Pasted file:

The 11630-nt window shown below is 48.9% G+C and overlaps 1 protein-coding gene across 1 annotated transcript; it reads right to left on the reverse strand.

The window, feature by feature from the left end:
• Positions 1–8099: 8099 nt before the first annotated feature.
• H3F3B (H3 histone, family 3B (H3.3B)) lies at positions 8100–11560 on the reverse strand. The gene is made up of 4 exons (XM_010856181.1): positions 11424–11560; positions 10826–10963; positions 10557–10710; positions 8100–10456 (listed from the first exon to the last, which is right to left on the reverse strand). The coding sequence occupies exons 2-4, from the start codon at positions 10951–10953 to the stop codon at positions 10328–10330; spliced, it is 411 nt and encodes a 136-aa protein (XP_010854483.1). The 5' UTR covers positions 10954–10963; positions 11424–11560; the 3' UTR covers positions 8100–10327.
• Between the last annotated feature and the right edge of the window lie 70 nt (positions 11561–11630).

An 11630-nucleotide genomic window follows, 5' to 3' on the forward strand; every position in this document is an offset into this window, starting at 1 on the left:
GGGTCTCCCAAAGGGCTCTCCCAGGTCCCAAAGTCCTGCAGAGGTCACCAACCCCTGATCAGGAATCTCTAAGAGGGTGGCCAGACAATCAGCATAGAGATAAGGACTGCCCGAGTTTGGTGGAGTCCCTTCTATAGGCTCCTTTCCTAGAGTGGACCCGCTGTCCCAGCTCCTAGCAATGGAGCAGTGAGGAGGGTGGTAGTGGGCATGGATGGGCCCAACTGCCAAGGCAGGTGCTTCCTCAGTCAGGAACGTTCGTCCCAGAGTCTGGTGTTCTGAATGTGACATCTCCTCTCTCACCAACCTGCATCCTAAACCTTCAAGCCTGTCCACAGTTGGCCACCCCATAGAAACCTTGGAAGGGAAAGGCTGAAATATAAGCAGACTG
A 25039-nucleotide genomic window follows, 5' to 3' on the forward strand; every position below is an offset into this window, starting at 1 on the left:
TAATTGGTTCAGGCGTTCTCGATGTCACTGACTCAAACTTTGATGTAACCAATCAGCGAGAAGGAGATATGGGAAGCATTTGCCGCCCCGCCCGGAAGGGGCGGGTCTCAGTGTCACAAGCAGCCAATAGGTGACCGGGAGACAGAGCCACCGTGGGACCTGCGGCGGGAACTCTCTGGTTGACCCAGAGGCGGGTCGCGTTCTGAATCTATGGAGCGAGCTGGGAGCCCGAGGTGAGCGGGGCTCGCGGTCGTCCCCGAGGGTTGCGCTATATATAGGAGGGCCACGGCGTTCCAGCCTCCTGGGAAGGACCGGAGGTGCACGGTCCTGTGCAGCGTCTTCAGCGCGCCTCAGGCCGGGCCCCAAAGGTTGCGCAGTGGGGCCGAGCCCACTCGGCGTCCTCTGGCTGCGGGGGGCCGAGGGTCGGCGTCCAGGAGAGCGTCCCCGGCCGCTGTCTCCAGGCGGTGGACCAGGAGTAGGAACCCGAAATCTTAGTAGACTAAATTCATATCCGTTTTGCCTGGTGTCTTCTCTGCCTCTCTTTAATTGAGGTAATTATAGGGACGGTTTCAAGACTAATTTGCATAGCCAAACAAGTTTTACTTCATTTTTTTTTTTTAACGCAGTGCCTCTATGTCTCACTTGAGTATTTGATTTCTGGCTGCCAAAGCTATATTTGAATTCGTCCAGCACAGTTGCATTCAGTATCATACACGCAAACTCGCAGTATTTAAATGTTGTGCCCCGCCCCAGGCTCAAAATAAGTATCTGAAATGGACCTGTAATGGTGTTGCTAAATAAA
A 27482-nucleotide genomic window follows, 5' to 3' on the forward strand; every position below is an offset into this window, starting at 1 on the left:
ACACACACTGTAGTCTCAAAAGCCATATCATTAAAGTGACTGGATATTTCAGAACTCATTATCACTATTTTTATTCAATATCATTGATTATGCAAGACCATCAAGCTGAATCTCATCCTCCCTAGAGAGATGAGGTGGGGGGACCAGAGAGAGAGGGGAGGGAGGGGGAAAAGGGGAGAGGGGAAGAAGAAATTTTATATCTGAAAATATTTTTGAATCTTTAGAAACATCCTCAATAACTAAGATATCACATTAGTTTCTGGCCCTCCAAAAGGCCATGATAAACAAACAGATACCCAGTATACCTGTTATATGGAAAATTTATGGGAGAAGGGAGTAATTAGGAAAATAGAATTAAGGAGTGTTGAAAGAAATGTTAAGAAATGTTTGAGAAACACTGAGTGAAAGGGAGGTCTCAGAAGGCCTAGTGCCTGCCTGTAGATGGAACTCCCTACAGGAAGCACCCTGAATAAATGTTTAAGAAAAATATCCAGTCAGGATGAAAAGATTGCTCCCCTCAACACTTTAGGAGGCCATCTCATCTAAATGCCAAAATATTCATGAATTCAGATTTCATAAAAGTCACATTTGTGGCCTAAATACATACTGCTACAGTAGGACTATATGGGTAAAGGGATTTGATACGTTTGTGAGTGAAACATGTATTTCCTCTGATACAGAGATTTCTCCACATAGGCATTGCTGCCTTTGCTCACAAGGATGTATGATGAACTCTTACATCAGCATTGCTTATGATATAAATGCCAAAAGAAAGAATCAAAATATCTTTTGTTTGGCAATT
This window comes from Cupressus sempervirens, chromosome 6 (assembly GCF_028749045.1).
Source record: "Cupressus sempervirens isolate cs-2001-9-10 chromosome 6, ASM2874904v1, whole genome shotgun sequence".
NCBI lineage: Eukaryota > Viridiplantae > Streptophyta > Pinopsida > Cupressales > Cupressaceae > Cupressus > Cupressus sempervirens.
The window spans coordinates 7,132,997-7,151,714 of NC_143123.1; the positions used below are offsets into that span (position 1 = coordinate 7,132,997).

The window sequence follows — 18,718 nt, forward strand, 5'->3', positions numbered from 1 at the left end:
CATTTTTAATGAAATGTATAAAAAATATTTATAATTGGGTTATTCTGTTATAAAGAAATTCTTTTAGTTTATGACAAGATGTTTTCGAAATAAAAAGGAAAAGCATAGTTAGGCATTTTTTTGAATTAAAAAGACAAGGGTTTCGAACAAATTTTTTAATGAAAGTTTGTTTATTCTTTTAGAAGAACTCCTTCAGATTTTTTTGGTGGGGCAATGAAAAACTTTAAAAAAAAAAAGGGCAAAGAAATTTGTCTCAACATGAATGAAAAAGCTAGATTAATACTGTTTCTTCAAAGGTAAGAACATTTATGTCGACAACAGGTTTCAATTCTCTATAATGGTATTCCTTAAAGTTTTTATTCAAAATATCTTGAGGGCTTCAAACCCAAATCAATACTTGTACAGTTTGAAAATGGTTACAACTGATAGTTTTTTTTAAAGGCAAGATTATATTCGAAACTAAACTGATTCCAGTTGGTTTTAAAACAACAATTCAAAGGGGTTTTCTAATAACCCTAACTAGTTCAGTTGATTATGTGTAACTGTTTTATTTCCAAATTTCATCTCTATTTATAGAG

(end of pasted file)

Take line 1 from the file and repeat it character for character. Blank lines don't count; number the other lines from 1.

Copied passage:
The 11630-nt window shown below is 48.9% G+C and overlaps 1 protein-coding gene across 1 annotated transcript; it reads right to left on the reverse strand.